Shelia also has access to a fairly by-the-numbers arsenal of guns, including staples such as shotguns and assault rifles. Ammo is plentiful enough that I never ran into a problem using these weapons frequently. There's nothing special about any of them, but the shooting feels tight and responsive, and I was consistently enthralled by the dance of blending together melee and ranged options. With a handful of flashy elemental skills to unlock and use along the way, there's definitely no shortage of ways to dispatch opponents.
One-off set piece events are also scattered throughout the levels for a change of pace. While they're not nearly as fun as the core gameplay loop, they're mostly entertaining diversions, and rarely last long enough to be bothersome. The exception is an obligatory stealth segment that feels far too rudimentary to drag on for as long as it does. Otherwise, the game is so fast-paced and devoid of filler that this single misstep is easy to forgive.
Sadly, for a campaign that wraps up so quickly, there's not much to do after the credits roll. You can revisit levels to find collectible relics, which you can use to purchase some additional skills, but this takes an extra half-hour at most. Replaying the game on a higher difficulty is basically all that's left, so there's very little incentive to keep the game around once you've done a run or two.
Bright Memory: Infinite review: Visuals and Sound
Despite the fact that Bright Memory: Infinite is a budget title from a small studio, it sports a level of quality in its visuals that we rarely see outside of big-budget titles. The game supports two graphics modes on consoles: one with ray tracing at 60 frames per second, and another that can boost performance up to 120 fps. Regardless of which one you use, Bright Memory: Infinite is a surprisingly pretty game. It features some gorgeous weather effects and well-designed environments, even if the character models and animations seem a bit underwhelming in comparison.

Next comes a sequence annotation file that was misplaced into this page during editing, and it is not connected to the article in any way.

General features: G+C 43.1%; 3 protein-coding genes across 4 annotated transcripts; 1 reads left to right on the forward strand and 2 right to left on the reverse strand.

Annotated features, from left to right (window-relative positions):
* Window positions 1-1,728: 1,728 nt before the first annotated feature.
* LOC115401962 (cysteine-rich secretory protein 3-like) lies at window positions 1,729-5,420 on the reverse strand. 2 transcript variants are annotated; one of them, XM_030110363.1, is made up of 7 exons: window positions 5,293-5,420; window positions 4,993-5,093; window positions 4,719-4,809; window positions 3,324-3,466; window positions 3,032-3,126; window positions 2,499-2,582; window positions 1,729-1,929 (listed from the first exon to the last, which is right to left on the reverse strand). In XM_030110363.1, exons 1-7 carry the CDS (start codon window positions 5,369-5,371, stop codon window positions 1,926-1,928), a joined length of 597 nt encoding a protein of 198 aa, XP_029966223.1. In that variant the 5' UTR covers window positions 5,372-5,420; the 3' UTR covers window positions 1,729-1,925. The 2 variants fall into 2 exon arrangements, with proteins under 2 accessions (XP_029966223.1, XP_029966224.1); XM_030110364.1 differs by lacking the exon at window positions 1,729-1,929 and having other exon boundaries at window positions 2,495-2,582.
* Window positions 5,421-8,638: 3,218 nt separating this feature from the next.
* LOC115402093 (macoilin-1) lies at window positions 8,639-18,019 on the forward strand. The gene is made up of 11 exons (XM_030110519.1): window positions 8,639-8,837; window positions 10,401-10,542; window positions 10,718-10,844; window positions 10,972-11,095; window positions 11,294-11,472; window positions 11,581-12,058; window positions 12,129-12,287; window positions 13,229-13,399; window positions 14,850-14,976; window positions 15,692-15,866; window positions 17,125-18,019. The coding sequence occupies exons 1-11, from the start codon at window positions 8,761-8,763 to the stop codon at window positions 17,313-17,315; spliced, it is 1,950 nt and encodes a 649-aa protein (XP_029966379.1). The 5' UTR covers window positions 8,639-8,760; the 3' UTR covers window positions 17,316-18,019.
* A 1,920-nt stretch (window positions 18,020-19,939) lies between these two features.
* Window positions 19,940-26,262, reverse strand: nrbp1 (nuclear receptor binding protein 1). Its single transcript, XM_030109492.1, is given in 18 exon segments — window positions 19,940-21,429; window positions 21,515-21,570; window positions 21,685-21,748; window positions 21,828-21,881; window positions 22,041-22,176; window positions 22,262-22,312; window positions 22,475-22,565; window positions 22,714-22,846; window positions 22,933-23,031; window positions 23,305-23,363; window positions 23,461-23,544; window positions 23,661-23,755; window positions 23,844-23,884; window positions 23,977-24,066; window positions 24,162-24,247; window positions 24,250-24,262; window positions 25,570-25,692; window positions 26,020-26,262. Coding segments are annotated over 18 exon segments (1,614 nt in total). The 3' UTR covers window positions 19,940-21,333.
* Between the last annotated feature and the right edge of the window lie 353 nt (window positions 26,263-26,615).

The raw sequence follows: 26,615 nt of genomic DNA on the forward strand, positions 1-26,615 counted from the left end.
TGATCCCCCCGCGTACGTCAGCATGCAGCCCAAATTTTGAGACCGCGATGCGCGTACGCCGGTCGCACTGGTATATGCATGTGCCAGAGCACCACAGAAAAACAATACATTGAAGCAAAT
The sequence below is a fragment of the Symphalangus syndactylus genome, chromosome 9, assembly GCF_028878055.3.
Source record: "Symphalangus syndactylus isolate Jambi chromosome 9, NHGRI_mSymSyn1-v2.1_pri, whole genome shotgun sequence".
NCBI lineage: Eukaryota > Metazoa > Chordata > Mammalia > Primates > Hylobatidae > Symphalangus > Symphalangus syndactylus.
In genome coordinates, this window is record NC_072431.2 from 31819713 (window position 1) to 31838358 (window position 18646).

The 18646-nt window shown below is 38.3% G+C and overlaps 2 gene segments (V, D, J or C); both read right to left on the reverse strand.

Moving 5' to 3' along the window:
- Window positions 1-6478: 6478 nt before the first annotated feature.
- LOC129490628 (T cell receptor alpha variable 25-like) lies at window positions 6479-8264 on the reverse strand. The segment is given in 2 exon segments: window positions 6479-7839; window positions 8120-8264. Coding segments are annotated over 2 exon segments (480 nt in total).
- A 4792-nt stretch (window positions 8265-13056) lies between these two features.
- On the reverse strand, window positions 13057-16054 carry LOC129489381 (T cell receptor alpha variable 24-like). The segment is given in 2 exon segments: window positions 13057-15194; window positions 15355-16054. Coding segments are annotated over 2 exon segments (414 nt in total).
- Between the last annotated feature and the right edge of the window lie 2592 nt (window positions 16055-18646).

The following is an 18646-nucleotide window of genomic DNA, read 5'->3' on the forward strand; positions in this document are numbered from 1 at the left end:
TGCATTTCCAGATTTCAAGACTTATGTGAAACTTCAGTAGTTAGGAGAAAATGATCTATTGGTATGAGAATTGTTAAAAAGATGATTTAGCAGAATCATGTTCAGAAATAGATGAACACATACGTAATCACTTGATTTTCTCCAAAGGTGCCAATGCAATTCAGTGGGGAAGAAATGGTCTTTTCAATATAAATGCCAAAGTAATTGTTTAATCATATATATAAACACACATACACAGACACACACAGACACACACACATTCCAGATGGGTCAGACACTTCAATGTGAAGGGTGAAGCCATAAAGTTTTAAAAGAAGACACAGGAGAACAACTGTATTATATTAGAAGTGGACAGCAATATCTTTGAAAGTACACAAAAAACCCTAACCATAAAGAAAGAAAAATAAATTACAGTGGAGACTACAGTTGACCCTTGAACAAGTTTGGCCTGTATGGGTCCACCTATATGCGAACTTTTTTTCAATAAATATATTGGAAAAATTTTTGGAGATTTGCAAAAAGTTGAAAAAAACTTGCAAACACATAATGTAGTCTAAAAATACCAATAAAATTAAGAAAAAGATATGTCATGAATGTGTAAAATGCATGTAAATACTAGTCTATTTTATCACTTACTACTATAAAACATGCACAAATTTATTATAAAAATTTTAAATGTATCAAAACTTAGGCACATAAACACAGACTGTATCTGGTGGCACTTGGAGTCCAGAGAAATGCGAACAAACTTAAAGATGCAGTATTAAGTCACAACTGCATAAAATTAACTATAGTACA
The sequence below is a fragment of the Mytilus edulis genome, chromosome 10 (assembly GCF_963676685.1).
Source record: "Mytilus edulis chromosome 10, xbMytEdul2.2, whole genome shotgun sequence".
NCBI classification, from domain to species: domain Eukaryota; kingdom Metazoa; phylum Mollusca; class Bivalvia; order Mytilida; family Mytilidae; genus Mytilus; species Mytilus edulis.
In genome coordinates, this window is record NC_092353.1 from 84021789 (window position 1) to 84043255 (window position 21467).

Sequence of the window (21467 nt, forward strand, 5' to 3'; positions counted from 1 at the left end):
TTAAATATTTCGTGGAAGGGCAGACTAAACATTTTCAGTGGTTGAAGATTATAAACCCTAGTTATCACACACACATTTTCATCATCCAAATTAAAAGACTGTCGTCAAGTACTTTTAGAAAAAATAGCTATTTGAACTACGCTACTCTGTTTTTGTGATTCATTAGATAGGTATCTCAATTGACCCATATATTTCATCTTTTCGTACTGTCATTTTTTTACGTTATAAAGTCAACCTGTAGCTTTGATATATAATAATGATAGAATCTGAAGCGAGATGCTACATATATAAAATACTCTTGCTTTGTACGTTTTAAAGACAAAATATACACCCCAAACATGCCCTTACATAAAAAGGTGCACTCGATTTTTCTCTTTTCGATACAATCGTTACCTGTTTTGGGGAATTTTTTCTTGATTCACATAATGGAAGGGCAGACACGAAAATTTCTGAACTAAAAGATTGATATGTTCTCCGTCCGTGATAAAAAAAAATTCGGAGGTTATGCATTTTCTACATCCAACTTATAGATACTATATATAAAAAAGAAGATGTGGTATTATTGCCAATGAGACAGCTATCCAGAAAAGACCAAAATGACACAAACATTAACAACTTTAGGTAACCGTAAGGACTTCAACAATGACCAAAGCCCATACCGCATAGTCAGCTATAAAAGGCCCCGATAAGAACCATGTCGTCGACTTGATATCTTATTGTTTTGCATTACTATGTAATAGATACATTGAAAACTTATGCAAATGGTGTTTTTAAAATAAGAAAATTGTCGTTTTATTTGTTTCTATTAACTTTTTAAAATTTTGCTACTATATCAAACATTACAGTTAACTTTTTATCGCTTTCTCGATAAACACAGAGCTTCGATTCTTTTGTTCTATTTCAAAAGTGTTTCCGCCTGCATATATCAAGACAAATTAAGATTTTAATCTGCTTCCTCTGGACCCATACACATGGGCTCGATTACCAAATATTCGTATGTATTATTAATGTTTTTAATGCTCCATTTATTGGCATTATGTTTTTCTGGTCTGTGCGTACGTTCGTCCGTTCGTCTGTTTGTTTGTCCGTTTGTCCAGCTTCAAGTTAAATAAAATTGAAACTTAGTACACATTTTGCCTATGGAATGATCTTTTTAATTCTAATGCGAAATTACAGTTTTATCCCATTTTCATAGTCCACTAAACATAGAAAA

Meanwhile, the voice acting ranges from decent to good — although it hardly matters, since the game's banal script does little to give any of the characters life. Shelia and the game's supporting cast have effectively zero chemistry with one another, leaving them as nothing more than mind-numbing clichés who drive forward the barren narrative. Similarly, the score is generic and repetitive, serving its purpose in the background without ever leaving a lasting impression.
Bright Memory: Infinite review: Verdict
Even though the game's length sounds like a weakness on paper, Bright Memory: Infinite manages to spin its brevity into a strength by condensing all of the best parts of modern shooters into a rousing two-hour event. By ditching nearly all of the filler that tends to slow down the average game, the experience remains engaging throughout, and ends without any of its mechanics ever becoming stale. A pointless narrative and low replayability are admittedly hard to ignore. But a low asking price makes Bright Memory: Infinite worth grabbing for anyone who wants to spend an afternoon slicing and shooting.
Billy Givens is a journalist with nearly two decades of experience in editing and writing across a wide variety of topics. He focuses particularly on games coverage for Tom's Guide and other sites including From Gamers Magazine, Retroware, Game Rant and TechRaptor. He's also written for self-improvement sites such as Lifehack and produced in-depth analyses on subjects such as health, psychology and entertainment.